• The presence of risky substances in the mixtures, such as cathinones.
    • Mixtures of stimulants (such as MDMA, cocaine, caffeine and cathinones), which increase the risk of heart problems and psychosis.
    • The greater unpredictability of mixtures in general.
  • We tested one sample that contained the dangerous synthetic cannabinoid, 5F-MDMB_PINACA.
Image, chart of what people actually had
What people actually had. CC BY-NC-ND

High dose MDMA pills

Not including confiscated drugs, this season we found 40 pressed pills that we estimated to contain 2 or more doses of MDMA (at least 150mg). These pills made up 5% of the MDMA that we found. We also found two high-dose mixtures: one contained caffeine plus two or more doses of MDMA and the other contained n-ethylpentylone plus two or more doses of MDMA.

This is roughly similar to the 2018-19 season, where 7% of the MDMA that we found contained two or more doses.

What we found in our ‘back of house’ testing of confiscated substances

KnowYourStuffNZ advocates for ‘front-of house’ testing as a better option than testing confiscated drugs as it allows for harm reduction advice to users and it provides a clearer picture of what drugs people are actually taking (as opposed to confiscated substances, which are often peoples’ medications, vitamins, or other non-psychoactive substances).

While we found a similar proportion of MDMA in our ‘back of house’ testing, a considerably higher proportion of these samples were non-psychoactive substances and pharmaceuticals. This is likely to be because security take a precautionary approach given that the content of a pill cannot be determined from its appearance, and thus confiscate both substances that are and are not psychoactive.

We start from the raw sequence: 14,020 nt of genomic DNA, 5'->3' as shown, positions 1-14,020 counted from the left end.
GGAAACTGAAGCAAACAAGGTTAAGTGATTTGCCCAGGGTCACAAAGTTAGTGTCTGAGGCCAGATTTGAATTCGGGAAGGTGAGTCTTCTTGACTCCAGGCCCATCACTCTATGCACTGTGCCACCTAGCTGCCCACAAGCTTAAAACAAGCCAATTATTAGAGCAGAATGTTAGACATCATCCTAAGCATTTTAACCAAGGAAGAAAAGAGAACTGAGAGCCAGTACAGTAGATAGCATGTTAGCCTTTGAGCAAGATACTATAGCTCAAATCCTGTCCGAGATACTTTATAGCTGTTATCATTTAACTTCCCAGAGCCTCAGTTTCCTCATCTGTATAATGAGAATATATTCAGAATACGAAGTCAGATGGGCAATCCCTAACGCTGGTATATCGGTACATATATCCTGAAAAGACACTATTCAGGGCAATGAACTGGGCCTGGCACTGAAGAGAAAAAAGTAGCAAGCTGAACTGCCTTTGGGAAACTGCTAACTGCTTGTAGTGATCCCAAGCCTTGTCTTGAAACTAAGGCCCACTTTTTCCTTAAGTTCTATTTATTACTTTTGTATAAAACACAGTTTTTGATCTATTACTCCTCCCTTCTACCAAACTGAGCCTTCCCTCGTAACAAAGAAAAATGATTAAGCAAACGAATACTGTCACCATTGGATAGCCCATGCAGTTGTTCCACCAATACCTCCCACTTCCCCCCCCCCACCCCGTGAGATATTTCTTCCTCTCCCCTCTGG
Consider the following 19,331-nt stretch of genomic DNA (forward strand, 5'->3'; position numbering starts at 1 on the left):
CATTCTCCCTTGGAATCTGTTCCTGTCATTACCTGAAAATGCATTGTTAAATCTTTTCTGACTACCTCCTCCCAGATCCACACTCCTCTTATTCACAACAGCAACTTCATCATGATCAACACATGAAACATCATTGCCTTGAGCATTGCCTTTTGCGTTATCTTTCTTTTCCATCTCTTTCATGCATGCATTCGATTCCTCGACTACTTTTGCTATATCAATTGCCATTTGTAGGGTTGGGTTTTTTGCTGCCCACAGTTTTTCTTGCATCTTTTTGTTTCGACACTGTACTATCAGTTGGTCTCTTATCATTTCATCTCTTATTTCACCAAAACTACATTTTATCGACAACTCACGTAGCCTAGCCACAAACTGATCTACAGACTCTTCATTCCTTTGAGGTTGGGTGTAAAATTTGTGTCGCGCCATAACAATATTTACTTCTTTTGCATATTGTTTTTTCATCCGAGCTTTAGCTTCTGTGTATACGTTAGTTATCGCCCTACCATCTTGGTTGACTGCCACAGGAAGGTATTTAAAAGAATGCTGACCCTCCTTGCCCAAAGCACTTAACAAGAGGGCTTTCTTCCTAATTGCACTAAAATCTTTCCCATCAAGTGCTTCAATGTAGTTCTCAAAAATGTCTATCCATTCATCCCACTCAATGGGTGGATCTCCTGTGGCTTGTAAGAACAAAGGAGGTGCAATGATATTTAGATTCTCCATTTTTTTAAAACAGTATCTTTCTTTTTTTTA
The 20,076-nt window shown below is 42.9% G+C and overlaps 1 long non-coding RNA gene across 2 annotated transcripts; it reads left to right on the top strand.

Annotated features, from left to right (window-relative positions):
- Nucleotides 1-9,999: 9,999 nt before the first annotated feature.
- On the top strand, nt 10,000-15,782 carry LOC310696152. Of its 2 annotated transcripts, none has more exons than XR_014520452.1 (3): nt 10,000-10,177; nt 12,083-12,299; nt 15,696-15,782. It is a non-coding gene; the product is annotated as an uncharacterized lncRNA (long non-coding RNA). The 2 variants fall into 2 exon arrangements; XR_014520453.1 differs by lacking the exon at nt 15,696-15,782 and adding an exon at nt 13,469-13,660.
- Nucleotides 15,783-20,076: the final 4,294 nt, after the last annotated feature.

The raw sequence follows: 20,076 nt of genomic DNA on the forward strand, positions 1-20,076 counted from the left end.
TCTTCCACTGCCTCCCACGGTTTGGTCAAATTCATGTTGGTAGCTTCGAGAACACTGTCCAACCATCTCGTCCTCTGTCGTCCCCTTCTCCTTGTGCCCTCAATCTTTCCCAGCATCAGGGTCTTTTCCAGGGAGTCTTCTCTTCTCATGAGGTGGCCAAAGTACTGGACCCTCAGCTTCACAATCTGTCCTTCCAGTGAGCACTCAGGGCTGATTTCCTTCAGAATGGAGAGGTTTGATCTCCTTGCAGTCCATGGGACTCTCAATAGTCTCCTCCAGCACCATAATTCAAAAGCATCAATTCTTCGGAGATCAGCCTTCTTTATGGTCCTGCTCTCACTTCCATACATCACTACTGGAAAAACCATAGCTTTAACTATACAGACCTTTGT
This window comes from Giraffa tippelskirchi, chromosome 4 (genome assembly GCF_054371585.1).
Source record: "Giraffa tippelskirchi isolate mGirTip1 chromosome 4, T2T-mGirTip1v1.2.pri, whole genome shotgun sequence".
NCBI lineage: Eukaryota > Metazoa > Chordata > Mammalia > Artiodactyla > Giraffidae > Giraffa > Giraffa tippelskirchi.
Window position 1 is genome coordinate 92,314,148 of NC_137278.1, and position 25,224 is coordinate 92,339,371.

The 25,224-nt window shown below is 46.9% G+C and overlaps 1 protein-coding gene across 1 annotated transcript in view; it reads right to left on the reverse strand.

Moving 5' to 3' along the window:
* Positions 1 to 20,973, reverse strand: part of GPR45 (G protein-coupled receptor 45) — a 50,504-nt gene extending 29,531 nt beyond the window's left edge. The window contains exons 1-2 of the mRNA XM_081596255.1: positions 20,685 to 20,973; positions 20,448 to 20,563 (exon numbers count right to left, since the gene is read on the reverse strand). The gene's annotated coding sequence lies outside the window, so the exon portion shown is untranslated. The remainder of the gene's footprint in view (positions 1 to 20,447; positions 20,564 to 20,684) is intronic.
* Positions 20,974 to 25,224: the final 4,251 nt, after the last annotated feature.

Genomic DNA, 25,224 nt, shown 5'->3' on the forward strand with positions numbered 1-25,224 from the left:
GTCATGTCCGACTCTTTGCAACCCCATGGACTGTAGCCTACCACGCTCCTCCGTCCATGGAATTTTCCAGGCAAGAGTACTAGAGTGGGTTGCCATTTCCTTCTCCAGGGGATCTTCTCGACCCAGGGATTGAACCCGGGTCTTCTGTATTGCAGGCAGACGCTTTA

Among the confiscated drugs that we tested, we found 16 pressed pills that contained 2 or more doses of MDMA. We included this information in our 2020-21 warnings about certain pills.

Read more about the multidose pills we found in our library

Image, graph of confiscated substances
Confiscated substances. CC BY-NC-ND

How did testing change people’s decisions?

This season, when a substance was not what they thought it was, 52% of clients said that they would not take it.

In the chart below, “n =” denotes the number of samples in each category.

Image, Chart of intentions to take when substances were as presumed, and when substances was not as presumed
Intentions stated after testing. CC BY-NC-ND

Why did people choose to take a substance when testing showed it was not what they thought it was?

When a substance was not what they thought it was, and the client said they would take it, we asked them why. Only 21 responses to this question were received, so our findings are indicative only. We found that:

  • 76% (16) said that they intended to take it because they considered the substance to be desirable. Most of these were cases where testing showed that the substance was MDMA or ketamine.
  • 14% (3) said that they intended to take it because they had consumed it before without problems.
  • One of the remaining 10% (2 people) said that they didn’t consider the substance to be dangerous. The other did not give a clear reason.
Image, chart of reasons people gave to take substance when it was not as presumed
Reasons people gave to still consume the substance when it was not as presumed. CC BY-NC-ND 4.0

Consistent with the above results, we find that more people are likely to say they will take certain drugs when they aren’t what they thought.